One neighbor comes with a stuffed skunk. Another brings a miniature canoe crafted from snakeskin. A third carries a Buddha statue he found in the rubble of a demolished meth house.
They gather in a tree-lined backyard in south Minneapolis and the evening quickly morphs into a community show-and-tell — with a purpose
As they talk over their treasures, artist Carly Schmitt photographs each item. On her computer, she'll arrange the pictures onto graphically designed shelves of virtual curio cabinets. The life-sized cupboards, filled with images of the residents' possessions, will be printed onto large sheets of vinyl that will wrap sidewalk utility boxes, making them look like three-dimensional display cases.
The result: public art covering some of the neighborhood's ugliest public structures.
"It's been a really interesting community building tool," Schmitt said of the Curiosities of Lyndale Project. "Having a piece that you brought that somehow is kind of the depiction of your soul in an object automatically opens up this conversation on a different level than if you were just talking about the weather."
In Minneapolis and in cities around the world, what used to be magnets for graffiti are now canvases for paintings, mosaics and photographic images. In some neighborhoods, the stark metal utility boxes are helping tell the community's history.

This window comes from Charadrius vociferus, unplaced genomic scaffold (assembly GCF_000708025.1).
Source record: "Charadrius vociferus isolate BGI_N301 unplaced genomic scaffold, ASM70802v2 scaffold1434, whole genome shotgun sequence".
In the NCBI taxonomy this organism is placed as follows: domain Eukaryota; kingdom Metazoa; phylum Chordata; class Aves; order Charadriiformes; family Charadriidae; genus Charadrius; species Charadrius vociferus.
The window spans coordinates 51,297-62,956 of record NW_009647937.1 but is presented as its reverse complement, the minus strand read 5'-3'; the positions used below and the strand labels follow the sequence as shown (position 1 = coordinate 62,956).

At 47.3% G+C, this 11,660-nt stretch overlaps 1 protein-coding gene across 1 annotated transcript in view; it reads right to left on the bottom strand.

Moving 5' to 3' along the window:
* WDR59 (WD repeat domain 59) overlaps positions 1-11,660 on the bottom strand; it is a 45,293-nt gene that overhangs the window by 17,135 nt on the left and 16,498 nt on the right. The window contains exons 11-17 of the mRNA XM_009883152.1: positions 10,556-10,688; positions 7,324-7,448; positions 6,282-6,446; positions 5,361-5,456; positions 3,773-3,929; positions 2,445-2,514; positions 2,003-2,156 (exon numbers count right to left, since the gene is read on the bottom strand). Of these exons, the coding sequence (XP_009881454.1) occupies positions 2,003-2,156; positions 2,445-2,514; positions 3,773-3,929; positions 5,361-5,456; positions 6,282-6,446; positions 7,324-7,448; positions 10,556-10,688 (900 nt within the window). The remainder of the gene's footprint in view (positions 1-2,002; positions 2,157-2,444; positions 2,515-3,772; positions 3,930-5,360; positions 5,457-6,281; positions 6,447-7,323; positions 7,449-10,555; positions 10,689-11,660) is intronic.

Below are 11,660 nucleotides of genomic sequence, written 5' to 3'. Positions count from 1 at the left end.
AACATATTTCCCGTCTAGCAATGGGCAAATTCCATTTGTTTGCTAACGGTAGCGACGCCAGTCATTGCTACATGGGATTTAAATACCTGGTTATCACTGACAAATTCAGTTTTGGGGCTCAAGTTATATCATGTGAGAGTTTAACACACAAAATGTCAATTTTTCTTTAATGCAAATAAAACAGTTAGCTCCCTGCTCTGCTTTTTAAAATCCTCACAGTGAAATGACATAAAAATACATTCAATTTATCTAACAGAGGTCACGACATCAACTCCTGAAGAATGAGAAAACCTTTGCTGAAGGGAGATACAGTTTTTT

In Lyndale, many of the images reflect the neighborhood's increasingly diverse demographics. There's the old Swedish songbook, the vibrant Mexican dance costumes, the traditional Somali water pipe.
"We've asked them to bring us unique objects that tell their story and their community's story" said Mark Hinds, the neighborhood association's executive director and a guy who's always working to bring people together.
Resident John Byrne shared a pile of publications he uncovered while restoring his early 1900s home.
"They used magazines as insulation. I found them between the walls," Byrne said, leafing through the pages. "These ones are from 1895 to 1899. You're reminded of the medicine or lack of medicine and all of the quackery. I like to think about how the people who built this neighborhood read these magazines."
Elaine Brubaker brought some Bottoms' Up drinking glasses.
"It's wonderful cylindrical glass from the late '20s or early '30s that looks like the human form with its rump up," Brubaker said. "What I like about it is you can't tell if it's a male or female. A rump's a rump," she laughed.
Within the eight-block radius of the Lyndale neighborhood, 27 utility boxes will be wrapped with images telling the neighborhood's story. That includes the box at the corner of Lyndale Avenue and 35th Street in Minneapolis, where Schmitt watched recently as workers unrolled her art.
"It's so exciting to see something you've looked at on a computer screen a thousand times over the past six months finally be actually printed out and being installed," she said.
The wrap includes countless Norwegian gnomes and a beaded jaguar head from Mexico, a centuries-old menorah, a pair of Irish step shoes and a mosquito coil - the neighborhood's story on display, narrated by the objects of its residents.
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